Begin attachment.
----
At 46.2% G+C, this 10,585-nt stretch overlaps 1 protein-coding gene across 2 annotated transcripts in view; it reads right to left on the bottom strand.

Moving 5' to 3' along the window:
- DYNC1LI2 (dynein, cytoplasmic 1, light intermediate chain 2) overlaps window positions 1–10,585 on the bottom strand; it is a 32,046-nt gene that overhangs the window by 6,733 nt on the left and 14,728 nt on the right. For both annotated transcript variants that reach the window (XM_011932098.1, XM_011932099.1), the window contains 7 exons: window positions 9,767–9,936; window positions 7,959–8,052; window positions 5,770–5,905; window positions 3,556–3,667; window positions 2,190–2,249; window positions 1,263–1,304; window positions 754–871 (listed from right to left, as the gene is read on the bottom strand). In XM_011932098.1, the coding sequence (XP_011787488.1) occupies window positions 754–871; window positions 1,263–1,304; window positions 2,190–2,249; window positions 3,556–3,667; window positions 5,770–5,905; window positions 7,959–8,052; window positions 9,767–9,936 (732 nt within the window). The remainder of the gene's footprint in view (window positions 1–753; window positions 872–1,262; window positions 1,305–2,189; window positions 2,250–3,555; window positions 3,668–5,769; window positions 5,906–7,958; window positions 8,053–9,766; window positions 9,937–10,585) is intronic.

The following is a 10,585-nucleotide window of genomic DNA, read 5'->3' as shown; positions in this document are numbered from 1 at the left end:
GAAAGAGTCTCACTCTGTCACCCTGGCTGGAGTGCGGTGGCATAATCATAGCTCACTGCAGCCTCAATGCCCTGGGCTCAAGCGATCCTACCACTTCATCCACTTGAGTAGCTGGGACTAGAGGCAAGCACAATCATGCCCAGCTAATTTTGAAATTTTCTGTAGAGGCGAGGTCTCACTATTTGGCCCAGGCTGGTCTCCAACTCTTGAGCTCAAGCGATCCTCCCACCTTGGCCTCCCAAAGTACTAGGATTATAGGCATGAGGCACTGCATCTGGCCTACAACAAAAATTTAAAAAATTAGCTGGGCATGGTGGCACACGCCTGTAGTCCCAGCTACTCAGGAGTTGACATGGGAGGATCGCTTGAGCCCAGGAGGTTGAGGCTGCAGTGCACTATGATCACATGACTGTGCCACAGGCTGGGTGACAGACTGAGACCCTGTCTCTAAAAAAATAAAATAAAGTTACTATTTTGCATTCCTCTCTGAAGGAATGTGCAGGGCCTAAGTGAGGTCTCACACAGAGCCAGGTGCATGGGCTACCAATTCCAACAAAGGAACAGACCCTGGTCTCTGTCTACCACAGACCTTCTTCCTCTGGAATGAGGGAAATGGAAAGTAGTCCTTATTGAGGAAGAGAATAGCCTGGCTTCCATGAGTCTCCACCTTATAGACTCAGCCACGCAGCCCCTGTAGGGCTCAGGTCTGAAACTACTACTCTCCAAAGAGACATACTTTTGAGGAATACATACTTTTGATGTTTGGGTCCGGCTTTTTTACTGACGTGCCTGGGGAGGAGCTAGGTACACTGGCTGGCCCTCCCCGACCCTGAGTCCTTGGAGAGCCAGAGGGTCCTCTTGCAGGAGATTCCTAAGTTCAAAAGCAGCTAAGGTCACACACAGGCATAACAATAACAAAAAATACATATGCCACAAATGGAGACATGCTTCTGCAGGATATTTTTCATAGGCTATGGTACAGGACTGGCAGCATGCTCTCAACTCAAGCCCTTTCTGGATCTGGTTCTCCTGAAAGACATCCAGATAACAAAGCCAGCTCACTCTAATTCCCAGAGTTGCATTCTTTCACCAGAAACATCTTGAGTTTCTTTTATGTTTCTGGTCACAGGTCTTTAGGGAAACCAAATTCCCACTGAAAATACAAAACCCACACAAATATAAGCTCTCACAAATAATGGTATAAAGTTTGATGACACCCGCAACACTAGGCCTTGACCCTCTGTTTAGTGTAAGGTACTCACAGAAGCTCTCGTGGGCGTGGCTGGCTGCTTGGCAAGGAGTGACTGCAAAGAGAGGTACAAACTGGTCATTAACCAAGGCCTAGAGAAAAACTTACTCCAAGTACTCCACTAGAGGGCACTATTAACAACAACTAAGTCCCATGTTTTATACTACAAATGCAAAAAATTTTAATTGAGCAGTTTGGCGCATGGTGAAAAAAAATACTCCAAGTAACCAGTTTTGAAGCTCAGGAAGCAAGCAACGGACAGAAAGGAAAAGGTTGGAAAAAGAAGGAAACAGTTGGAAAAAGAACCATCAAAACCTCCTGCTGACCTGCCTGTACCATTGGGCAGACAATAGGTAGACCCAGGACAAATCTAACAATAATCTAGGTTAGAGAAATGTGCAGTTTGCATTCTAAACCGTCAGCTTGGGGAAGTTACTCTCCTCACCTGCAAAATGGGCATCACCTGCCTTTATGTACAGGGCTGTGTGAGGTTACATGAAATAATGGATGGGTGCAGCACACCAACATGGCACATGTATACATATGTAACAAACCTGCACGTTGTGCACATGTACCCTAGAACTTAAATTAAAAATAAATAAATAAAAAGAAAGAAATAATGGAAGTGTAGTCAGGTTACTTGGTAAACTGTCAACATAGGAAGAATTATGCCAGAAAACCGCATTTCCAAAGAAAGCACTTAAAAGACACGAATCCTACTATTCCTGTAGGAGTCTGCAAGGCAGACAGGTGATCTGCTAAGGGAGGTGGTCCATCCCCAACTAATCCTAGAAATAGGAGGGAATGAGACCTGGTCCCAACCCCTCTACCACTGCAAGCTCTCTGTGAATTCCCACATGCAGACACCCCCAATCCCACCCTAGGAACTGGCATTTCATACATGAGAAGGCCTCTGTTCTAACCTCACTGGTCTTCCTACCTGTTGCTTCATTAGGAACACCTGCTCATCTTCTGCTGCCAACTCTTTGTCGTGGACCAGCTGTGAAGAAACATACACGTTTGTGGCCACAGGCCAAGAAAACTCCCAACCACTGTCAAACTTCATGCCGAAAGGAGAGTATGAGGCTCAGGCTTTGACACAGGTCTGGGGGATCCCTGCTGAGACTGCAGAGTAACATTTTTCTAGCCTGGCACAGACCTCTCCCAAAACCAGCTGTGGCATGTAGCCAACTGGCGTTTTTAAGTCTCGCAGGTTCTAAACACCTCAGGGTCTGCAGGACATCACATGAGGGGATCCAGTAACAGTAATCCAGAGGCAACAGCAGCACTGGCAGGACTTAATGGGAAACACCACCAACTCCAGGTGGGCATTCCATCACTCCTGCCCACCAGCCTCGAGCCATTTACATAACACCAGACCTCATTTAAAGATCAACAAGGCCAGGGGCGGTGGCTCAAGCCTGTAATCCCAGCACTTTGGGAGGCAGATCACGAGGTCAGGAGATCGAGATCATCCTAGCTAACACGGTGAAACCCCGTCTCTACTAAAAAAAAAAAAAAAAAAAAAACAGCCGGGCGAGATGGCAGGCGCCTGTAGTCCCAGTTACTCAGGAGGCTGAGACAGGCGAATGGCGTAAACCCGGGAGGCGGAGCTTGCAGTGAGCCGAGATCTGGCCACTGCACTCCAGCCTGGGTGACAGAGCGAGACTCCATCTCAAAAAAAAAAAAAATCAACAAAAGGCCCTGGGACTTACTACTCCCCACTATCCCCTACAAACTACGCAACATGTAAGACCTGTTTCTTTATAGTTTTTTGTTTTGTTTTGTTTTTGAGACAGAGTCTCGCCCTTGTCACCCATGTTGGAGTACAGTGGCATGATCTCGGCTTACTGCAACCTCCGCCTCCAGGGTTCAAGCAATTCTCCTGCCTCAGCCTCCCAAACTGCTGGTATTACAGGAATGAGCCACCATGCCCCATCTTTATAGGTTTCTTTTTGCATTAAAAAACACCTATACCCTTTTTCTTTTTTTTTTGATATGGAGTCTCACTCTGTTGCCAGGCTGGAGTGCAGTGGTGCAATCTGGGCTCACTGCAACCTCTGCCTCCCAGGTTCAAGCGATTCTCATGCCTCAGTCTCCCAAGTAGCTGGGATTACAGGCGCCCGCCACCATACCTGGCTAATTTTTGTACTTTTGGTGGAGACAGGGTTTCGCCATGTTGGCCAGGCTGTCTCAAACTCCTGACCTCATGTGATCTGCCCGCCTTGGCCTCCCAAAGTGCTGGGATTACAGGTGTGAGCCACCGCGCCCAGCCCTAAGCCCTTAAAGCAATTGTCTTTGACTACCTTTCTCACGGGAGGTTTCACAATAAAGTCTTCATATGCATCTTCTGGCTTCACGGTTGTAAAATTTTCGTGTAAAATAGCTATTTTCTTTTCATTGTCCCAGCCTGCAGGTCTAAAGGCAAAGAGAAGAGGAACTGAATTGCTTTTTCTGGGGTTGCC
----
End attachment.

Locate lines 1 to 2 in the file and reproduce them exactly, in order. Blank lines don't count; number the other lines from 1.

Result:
At 46.2% G+C, this 10,585-nt stretch overlaps 1 protein-coding gene across 2 annotated transcripts in view; it reads right to left on the bottom strand.

Moving 5' to 3' along the window: